In Barrons' annual survey, they asked institutional money managers to indicate the degree of respect they had for the world's largest co's. Most highly valued is J&J (JNJ), followed by GE, PG, TMC, BRKA etc.
92 year old fund manager likes QMAR, IR and EPD.
Barron's discusses favorably Symantec (SYMC), saying that after hitting an all-time low in June, the shares have started moving up. They could climb more than 30% over the next 12 months as a diversification strategy bears fruit.
Barron's highlights Ford (F), discussing its newly named CEO Alan Mulally. According to the article, the financial mkts are betting there's a 40% chance Ford will be bankrupt within 5 years. And therefore suggesting that if he succeeds, so will Ford. If he doesn't…
According to the Barron's, Pixar shareholders got a sweet deal when Disney (DIS) greed to buy the co earlier this year, and the takeover looks even better now. Disney stock has appreciated, Pixar's latest movie, Cars, has proven disappointing at the box office and Pixar may have backdated stock options, potentially enmeshing former Pixar CEO and controlling shareholder Steve Jobs. "The deal was a stroke of genius by Jobs," says Michael Savner, of BofA. "He convinced the mkt that Pixar's business model was unbreakable and scalable." Disney paid a lot for a co that produces just one movie a year. Jobs netted over $3.5bn from the sale, swapping his illiquid Pixar shares for liquid Disney stock, another brilliant move.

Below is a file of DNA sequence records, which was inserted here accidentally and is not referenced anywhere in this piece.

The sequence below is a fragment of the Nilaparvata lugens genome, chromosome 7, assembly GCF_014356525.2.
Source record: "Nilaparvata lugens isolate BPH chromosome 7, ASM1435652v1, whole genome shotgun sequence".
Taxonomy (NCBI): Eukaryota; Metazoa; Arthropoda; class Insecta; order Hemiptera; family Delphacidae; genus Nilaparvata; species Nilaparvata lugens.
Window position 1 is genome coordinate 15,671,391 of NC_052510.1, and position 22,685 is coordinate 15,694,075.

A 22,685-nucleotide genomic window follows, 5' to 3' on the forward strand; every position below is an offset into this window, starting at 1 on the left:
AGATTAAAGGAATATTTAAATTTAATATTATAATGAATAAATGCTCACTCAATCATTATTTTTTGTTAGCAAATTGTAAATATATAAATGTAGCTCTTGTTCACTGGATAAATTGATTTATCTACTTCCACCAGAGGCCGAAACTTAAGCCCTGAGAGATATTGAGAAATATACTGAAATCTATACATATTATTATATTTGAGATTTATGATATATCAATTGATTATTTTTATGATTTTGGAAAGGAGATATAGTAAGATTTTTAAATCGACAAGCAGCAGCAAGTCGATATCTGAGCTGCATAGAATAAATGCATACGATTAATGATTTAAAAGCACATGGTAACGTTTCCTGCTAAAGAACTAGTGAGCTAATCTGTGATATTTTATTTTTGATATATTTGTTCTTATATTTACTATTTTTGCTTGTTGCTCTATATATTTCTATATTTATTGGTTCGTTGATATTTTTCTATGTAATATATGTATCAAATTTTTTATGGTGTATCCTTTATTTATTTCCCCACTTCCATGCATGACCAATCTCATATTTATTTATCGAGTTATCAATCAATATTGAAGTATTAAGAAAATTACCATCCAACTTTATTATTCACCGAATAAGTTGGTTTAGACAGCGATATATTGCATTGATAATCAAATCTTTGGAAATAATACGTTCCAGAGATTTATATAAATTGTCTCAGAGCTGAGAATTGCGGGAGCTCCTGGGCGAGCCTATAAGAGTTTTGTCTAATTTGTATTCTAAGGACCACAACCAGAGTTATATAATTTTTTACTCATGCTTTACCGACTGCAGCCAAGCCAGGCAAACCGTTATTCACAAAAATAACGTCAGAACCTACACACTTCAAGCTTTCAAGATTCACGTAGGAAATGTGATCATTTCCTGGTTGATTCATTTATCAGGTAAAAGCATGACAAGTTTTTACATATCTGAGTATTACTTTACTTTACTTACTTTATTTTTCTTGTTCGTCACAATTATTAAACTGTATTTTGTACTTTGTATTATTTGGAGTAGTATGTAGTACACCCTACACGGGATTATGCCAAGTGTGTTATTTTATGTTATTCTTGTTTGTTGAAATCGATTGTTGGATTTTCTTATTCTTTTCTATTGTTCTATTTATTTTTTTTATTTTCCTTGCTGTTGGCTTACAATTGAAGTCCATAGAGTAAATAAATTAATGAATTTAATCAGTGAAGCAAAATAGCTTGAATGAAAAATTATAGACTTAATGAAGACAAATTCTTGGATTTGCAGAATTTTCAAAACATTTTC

"The Trader" section speculates on General Electric (GE) breakup. The most obvious spin-off candidate is NBC Universal, which has little fit with GE's industrial businesses. In a recent note, CSFB analysts Nicole Parent and Bill Drewry took a look at NBC Universal and valued the co at about $35.5bn, or $3.50 per GE share. That's 10x projected '07 operating profits, a modest valuation by media standards. Another analyst, Tony Boase of AG Edwards, recently valued the division at $40bn.
"The Trader" column also discusses LaBranche (LAB), questioning that might LaBranche operate better as a private co? Buyout firms, under mounting pressure to deploy their vast cash stash, are broadening their hunt, and LaBranche could merit a lingering look. The co, with a mkt value of $513m, could see a cash influx of about $400m over the next few years, ests Robbert Van Batenburg, of Louis Capital. He thinks LaBranche is ripe for a mgmt-led LBO. So, article suggests that while option premiums are by no means cheap for this volatile stock, they are reasonable by historical standards. And given the uncertainty facing LaBranche, the neglected call options may offer a limited-risk way to position for a hoped-for buyout, or at least a bounce if speculation escalates.
"Technology Trader" column discusses Neurochem (NRMX), a stock that traders call a tight stock. More than 4.3m shares of this thinly-traded stock had been sold short, as of mid-July, which exceeded 45 days' worth of trading volume. Unfortunately for the Neurochem shorts, about 1/3 of the co's stock is held by investment entities controlled by CEO Francesco Bellini and a large Canadian insurance co, while another 50% is in the hands of other friendly institutions. Since August 17, securities filings by Bellini's investment vehicles reported adding C$4.7m worth of Neurochem stock to their holdings. Shorts tell to the Barron's the maneuver has forced massive buy-ins of Neurochem short positions. Most interesting, Bellini's securities filings disclose that the source of his funds is a loan from the National Bank of Canada that's secured by...his holdings of 50m shares of Neurochem stock.